Seasonal Work on Shohin Hawthorns

Robert Nocher Shohin Bonsai

The early season work on my small trees usually involves cleaning the moss and grime from the trunk, refining jins and sharis and re-potting if necessary.

The first up today is a shohin hawthorn that was re-potted last year. I wanted to do a little refining on the V cut to give it a more natural appearance.


This is how it looks after a pressure wash and a little work with the Dremel.


The other side before the work


And after. I’m not sure which side of this tree is my preferred front. Both sides have potential I think.


This is a new tool I acquired recently for cleaning my trees. Its called a textile cleaning gun. It is a very powerful tool and does a great job on the trunk and deadwood. You have to exercise extreme care in its use as it has the capacity to strip the bark from…

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Shore Pine…on a Metal Post…

michael hagedorn

For a few years I didn’t know what to do with this tree. I’d collected it with Anton Nijhuis on Vancouver Island, Canada, and remembered all too well the long, thick, stick-like root that would make putting it in a small pot one of forcing it to be there. Which isn’t a happy solution.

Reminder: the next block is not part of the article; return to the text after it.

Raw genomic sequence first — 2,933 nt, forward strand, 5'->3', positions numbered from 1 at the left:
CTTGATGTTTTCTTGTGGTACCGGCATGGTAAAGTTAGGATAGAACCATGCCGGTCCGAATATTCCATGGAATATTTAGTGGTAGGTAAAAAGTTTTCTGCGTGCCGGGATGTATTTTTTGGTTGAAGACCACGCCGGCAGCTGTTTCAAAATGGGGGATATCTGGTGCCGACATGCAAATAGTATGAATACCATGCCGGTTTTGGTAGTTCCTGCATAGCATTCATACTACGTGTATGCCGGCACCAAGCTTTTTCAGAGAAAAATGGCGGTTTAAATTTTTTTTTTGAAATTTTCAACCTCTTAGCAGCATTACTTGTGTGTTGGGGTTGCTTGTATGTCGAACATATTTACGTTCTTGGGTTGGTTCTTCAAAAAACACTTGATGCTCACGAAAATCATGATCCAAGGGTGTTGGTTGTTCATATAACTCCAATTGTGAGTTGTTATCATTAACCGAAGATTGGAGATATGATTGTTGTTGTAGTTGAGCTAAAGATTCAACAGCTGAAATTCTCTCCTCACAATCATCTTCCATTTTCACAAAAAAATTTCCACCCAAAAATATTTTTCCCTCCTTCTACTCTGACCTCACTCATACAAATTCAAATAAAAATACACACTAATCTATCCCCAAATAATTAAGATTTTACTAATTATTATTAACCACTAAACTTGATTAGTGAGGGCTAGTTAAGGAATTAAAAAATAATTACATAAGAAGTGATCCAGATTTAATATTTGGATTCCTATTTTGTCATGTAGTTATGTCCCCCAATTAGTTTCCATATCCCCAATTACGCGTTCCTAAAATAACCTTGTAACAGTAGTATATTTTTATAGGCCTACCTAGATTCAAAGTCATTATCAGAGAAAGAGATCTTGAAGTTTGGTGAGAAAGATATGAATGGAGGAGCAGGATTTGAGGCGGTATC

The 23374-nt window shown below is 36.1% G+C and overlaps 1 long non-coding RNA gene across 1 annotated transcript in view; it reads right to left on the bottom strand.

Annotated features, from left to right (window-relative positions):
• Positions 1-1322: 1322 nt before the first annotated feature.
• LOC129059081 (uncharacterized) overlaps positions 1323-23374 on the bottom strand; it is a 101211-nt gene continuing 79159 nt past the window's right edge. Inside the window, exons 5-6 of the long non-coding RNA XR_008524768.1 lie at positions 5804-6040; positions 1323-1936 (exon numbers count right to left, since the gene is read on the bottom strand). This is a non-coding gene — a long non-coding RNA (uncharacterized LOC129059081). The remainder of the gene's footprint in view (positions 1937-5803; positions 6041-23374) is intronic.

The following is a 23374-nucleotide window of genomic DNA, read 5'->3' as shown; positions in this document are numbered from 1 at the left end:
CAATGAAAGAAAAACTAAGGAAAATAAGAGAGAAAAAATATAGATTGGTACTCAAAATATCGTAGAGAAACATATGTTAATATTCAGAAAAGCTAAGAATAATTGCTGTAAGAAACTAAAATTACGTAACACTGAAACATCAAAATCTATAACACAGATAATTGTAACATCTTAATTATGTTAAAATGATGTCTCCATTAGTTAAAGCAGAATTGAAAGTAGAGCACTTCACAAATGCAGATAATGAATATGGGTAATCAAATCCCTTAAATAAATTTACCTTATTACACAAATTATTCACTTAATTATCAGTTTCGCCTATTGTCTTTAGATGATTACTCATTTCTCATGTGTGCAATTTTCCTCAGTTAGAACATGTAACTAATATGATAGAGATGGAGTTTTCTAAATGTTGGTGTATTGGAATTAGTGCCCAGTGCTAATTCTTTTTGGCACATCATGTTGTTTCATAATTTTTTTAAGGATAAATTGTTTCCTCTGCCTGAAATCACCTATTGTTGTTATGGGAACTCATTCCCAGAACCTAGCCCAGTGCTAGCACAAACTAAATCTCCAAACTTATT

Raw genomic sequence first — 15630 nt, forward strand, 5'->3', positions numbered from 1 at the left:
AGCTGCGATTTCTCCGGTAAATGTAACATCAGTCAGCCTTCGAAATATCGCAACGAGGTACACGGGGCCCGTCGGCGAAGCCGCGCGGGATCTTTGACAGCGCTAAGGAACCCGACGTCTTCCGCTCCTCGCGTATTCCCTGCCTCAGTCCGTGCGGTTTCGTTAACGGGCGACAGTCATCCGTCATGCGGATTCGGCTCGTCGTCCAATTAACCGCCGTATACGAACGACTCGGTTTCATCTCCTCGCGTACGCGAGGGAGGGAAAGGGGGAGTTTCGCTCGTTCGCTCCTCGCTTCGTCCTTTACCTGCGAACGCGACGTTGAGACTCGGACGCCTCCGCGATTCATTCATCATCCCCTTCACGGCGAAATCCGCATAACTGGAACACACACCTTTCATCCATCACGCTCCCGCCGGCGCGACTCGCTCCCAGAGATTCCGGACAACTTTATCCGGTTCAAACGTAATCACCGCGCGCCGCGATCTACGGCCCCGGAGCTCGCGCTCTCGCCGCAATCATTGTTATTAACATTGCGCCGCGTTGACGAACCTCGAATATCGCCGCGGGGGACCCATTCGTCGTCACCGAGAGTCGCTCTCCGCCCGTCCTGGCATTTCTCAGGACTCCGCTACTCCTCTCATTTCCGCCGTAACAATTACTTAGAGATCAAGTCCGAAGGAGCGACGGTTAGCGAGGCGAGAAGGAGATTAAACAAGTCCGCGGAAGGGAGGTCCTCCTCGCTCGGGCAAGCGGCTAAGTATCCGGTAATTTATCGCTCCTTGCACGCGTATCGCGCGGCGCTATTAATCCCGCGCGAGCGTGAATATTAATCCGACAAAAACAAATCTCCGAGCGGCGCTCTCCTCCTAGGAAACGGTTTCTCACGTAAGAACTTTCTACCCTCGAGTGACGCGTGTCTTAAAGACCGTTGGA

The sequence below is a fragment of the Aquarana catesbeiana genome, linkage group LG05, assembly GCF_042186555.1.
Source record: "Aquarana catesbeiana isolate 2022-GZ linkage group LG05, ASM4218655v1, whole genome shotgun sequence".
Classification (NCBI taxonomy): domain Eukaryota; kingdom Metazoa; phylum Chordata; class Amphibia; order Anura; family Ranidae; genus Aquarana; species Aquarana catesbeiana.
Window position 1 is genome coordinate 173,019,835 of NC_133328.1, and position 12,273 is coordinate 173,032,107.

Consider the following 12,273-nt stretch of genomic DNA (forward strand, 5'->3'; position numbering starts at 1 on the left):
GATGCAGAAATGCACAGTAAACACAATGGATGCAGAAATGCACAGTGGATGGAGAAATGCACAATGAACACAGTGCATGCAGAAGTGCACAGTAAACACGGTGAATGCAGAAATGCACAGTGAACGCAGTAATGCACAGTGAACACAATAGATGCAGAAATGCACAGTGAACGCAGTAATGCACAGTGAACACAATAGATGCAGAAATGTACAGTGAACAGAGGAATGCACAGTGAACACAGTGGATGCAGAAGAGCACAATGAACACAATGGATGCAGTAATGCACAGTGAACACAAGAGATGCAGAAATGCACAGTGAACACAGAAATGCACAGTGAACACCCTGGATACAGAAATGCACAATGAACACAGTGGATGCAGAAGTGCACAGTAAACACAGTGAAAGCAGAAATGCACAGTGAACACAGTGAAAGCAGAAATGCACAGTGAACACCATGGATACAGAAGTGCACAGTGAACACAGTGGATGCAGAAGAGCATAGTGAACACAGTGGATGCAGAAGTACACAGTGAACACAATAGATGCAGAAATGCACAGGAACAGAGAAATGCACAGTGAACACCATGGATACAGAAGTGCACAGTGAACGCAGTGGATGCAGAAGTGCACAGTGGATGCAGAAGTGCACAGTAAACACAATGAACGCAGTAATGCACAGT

So it ended up on a small slab support, bolted to a 3″ metal post…

…which makes me happier than had it gotten into a bonsai pot. Now it hangs off the shade cloth structure in the rain. Like an orchid.

Enjoy the photo essay!

Our Shore Pine (Pinus contorta subsp. contorta), as it sat in the yard for three years, pre-styling.

The chosen inclination for styling…

…and the styled tree. The decision was to retain the whimsicality of the tree rather than to constrain it into a typical bonsai framework. Which would have involved wood removal…

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Epic Birding


I set out this morning hoping to do some bird-watching along the Swartrivier road. First stop was at the iron bridge, where I was lucky to see a pair of Cardinal Woodpeckers.  Then on to the gravel and a Black Crake revealed itself. All was going well, but then I spotted a marshal in the road and realised that I was about to drive onto a part of the Cape Epic course.

The cyclists were about to come through, so that was the end of my birding. No matter, a few minutes later the yellow jersey group came through and I was privileged to see the best mountain bikers in the world racing past me!  Unfortunately I did not have the right camera with me, but managed to get some shots, anyway.

After half an hour of watching the race, decided to return home, but stopped in at the Onrus…

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